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Dear Miss Manners: We just attended the wedding of a close friend’s daughter at a hotel. Our table’s main courses, braised beef or salmon, were offered in oddly generous portions. Each plate could have fed at least four people.
It seemed like such a waste that I quietly asked for a doggie bag, as I did intend to give some of it to our dog. This raised the eyebrows of a couple at our table, relatives of the groom whom we had never met. The server said “good idea” and swiftly gave us a box. We wrapped up just the beef, nothing else. Another couple followed suit.
Our daughter, a close friend of the bride, is on bed rest in the last two weeks of pregnancy. She had asked if we could bring her a slice of wedding cake. When the servers finished serving cake to the guests, and it was obvious there was plenty left over, I politely requested a piece for “an absent guest.”
The groom’s relatives then roundly and loudly attacked us for being rude and “greedy” for “hoarding food.” The woman told us icily, “It is NEVER OK to take home food from a wedding!”
We tried to explain, but they wouldn’t listen. The woman got up and stormed over to inform the groom’s parents. They made a scene, pointing at us and using words like “bumpkins.” The entire room heard them. We hastily departed, humiliated. We left the beef and the cake on the table.
I am ashamed. I was just trying to do the right things: not waste food and honor my daughter’s simple request. We have avoided people from the wedding since, and I don’t know how I can ever talk to the bride’s parents again. I keep trying to write some kind of note or letter to apologize.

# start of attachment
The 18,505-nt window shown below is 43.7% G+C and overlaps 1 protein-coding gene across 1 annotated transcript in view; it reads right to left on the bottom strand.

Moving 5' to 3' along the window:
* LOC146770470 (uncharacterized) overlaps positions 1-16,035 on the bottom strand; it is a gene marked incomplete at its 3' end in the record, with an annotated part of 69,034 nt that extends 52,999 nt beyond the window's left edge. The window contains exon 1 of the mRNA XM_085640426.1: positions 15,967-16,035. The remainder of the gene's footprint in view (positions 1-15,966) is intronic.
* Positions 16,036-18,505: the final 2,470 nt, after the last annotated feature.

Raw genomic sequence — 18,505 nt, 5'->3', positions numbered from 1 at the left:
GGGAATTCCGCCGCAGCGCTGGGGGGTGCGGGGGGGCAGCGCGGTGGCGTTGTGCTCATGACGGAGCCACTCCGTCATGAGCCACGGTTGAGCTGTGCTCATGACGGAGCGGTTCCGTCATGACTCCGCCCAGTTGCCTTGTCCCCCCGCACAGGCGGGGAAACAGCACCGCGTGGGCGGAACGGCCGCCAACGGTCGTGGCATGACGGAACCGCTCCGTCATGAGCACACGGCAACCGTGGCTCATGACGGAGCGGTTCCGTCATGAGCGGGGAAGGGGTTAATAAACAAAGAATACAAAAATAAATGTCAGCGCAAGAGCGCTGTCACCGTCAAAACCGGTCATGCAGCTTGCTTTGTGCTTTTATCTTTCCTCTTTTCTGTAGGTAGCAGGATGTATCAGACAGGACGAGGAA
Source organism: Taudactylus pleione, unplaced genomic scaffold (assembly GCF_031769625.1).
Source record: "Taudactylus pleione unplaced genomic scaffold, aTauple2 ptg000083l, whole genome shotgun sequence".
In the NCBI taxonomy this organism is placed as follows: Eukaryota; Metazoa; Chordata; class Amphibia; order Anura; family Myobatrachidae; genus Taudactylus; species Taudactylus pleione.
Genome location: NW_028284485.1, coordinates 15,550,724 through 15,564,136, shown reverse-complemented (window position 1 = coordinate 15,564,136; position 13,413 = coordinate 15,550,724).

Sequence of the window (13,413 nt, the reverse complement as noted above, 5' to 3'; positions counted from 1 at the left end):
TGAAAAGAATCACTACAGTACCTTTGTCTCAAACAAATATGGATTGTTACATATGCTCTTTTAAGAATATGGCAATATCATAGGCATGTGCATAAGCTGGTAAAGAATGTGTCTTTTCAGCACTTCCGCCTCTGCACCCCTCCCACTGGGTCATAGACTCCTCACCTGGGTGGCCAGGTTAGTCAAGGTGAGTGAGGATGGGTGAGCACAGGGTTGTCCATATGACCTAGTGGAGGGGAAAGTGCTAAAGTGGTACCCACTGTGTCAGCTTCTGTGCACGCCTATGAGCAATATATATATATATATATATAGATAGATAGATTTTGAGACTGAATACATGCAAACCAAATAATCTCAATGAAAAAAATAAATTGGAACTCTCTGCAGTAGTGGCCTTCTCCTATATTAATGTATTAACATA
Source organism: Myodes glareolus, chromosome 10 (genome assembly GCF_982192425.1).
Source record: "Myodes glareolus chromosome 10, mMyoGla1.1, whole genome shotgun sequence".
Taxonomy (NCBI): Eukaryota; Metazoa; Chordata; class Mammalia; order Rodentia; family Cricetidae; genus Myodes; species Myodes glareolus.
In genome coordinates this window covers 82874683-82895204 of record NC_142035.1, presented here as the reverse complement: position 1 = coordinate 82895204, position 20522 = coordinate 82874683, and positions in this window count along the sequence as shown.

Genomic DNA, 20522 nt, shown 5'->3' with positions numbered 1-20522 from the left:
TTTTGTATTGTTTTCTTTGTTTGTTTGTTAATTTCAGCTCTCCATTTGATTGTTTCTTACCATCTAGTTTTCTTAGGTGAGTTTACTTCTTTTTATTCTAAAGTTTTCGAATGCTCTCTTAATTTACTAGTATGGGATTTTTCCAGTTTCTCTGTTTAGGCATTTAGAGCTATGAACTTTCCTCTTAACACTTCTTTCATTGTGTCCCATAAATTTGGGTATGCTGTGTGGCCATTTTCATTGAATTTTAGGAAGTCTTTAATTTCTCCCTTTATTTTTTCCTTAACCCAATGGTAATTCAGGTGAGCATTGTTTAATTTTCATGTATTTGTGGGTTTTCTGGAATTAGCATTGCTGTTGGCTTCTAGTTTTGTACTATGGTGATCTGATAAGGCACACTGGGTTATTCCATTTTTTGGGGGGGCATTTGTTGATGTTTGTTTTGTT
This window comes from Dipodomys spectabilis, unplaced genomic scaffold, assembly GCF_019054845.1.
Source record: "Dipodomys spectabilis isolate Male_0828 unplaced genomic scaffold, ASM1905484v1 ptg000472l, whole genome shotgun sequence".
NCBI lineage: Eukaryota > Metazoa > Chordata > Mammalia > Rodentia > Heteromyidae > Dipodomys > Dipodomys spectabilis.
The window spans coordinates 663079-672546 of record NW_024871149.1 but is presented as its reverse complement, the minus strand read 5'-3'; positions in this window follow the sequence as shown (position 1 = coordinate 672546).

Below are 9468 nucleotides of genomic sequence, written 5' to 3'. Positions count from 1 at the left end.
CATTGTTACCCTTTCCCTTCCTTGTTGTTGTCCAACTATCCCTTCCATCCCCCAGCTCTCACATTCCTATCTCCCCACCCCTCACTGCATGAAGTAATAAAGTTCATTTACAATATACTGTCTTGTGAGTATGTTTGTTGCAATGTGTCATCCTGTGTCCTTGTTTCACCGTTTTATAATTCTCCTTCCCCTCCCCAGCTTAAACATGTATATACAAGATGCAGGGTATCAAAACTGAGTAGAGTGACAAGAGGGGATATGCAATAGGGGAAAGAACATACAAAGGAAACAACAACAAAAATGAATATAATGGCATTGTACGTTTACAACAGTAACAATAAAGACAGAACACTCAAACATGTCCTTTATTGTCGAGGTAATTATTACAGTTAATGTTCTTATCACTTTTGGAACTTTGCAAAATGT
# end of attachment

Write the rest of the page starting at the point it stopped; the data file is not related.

But I recall my parents bringing cake home from weddings regularly when I was a little girl, with the notion I was supposed to put it under my pillow and dream of my future husband!
Were we really so in the wrong?
The boxed cake that you so fondly remember from your childhood was likely offered, not demanded. And while it may be perfectly OK to ask for leftovers at a restaurant where one has paid for the food, the same is not true at a private function where one has not.
Wasteful as it may have been, the leftover food was not yours to take. You might have reasonably gotten away with one of these transgressions, but Miss Manners is afraid that two does indeed look a bit greedy.
But while that does not justify your fellow guests’ extreme reaction, it does give insight into why they thought you were treating the event like a trip to the midnight cruise buffet.
If you do write a letter of apology, do not make excuses, simply tell your hosts that you are sorry for the overstep and you hope that they will forgive you. You may also add how sorry your daughter was to have missed the event. Although, maybe do not mention that what she really missed was the cake.
New Miss Manners columns are posted Monday through Saturday on washingtonpost.com/advice. You can send questions to Miss Manners at her website, missmanners.com. You can also follow her @RealMissManners.